By: Maralee McKee, Manners Mentor
The silver screen first earned it’s name because when our great or great-great grandparents started attending the “moving pictures” in the nineteen-teens, the screens were coated with reflective silver paint to better show the images.
Since silver has always been precious, and movies quickly became precious entertainment, the term stuck.
Back then going to the movies was an event. The films were shown in gilded movie palaces. Like any grand event, patrons dressed up and used their best manners as they were escorted to their plush seats by white-gloved ushers.
Fast forward to today’s 20-screen mega-plex cinemas and we can all agree that our silver needs a little polishing.
We’re use to watching movies in the privacy of our family rooms where we can yell at the screen, talk to our friends and family, leave the room six times to go to the kitchen, bathroom (or a combination of the two!) wear our bathrobes, and genuinely think only of our enjoyment. It’s easy to forget when we go to the mega-plex, it’s a shared, public experience.
And when we enter into shared experiences there’s Gold Standard of interaction. If we follow it, everyone will stress less and enjoy the show more.
No more guy in flip-flops sitting next to you with his feet on the back of the chair in front of him, his hairy big toe and snaggy toenails at your eye-level.
No more mom or dad that doesn’t remove their fussy child because they don’t want to miss the next scene.
No more person with the extra-large soda and the extra-small bladder just about tripping over your feet on the way to the bathroom for the third time.
Since we consume most of our media at home, and going out to the movies isn’t something we do daily, we could all benefit from a little polishing up for the next time we take in a movie on the silver screen.
The concession line, and the movie ticket or automated ticket kiosk lines need to move quickly so people can get into the theater on time. Have your method of payment in hand when it’s your turn. If you’re buying concessions, know what everyone wants before you order. At the counter is the worst time to turn to the people with you and ask, “OK, what do you all think you want?”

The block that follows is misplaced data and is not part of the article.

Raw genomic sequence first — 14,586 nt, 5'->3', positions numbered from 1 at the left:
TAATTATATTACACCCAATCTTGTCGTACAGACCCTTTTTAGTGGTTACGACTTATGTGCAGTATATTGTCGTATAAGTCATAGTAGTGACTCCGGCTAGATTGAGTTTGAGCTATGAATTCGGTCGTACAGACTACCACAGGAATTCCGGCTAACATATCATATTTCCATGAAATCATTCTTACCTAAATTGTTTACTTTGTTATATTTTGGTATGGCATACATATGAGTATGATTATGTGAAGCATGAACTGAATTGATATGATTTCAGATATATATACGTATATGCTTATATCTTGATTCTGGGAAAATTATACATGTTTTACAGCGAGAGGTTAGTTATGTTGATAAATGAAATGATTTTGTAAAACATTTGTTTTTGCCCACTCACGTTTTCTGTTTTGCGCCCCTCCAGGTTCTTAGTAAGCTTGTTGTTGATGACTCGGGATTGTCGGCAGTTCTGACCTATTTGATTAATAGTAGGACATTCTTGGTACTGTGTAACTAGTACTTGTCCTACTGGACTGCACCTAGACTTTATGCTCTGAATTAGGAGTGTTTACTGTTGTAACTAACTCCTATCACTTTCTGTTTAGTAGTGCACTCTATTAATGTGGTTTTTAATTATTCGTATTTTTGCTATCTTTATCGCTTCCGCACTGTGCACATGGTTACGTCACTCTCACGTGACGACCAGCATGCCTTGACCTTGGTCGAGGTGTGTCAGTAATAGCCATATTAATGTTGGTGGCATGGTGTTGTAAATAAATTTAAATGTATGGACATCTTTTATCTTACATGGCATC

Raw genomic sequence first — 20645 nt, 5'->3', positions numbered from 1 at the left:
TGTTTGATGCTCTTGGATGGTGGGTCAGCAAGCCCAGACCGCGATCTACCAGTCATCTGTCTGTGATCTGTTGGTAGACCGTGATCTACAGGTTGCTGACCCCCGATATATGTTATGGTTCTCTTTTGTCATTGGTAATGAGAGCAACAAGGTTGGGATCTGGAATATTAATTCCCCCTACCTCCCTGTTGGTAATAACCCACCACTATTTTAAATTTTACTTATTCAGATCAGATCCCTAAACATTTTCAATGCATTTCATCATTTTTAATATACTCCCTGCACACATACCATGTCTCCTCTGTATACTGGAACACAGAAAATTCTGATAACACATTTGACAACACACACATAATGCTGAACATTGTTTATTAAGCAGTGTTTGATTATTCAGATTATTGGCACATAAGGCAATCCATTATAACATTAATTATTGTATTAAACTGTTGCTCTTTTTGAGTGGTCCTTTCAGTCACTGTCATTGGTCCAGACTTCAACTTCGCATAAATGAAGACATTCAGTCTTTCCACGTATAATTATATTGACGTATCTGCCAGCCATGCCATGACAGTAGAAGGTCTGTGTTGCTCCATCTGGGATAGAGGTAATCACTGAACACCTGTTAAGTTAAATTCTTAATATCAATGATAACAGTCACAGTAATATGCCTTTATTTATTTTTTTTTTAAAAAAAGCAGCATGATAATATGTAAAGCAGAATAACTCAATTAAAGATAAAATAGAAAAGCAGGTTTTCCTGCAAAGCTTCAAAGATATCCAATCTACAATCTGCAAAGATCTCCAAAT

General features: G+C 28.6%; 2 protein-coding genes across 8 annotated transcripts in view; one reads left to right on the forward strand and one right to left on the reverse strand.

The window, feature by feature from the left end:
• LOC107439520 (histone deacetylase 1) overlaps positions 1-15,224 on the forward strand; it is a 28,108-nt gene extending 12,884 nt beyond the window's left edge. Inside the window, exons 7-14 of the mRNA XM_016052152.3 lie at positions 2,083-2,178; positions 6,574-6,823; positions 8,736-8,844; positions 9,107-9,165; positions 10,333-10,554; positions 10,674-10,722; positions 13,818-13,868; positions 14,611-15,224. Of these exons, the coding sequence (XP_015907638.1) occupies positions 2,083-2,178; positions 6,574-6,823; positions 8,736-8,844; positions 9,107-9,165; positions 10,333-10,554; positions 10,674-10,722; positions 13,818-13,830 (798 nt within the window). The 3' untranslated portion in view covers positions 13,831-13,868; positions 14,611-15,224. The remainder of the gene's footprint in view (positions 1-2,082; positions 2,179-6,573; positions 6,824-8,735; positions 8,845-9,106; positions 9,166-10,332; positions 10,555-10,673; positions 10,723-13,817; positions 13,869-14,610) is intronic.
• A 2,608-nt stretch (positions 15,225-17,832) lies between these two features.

Fellow movie goers don’t want to hear a too-loud-to-be-a-whisper but “whispering” voice holler, “Don’t forget the butter, and I want a Diet Coke not a regular one!” from eight seats down the aisle as some unfortunate person chosen to be the concession runner for his or her party tries to slip by everybody in the aisle.
When people hear whispering their attention is automatically turned toward it. We can’t shut it out. It’s distracting. It boggles our brain because we can’t quite make out what’s being said. Our minds tune into it even more.
And yes, even though the other people are strangers, studies show that most people at least consider if not believe that you’re whispering about them.
Plus, when people whisper they tend to put their head close to the other person’s head. Doing so makes for one giant head that blocks the view of the people in the seats behind the whispering duo.
You’ve put your phone on silent vibrate and you just felt it send you a text message. You don’t plan on texting back, but surely you should check to see if everything’s OK. The text might be important. So in consideration of others you’ve decided to bend down low, place the phone near the floor, or inside your large purse or bag as you read the message.
Doesn’t cut it!
The little bit of light coming from phone screens is brighter in a dark theater than most users realize. It distracts the people sitting to your right and left in at least the four rows behind you.
If you think you’re going to need your phone during the movie, arrive early to insure you get an aisle seat, exit the theater, deal with your phone in the hall, and then reenter the theater.
Bottom line: Movies equal a phone free zone.
The movie trailers are your time to settle into your seat, make a last minute run to the concession stand or bathroom, turn off your phone, and finish talking to those with you. It’s OK to not be totally in movie manner mode, yet.
If the theater isn’t at all crowded it’s OK to take an extra seat to set your coat, purse and shopping bags. (Some movie theaters are in malls so people have shopping bags with them.) The floor is nasty and you don’t want to get your purse dirty, plus it’s prime for people who are entering or exiting your row to step-on or trip over when they’re on the floor.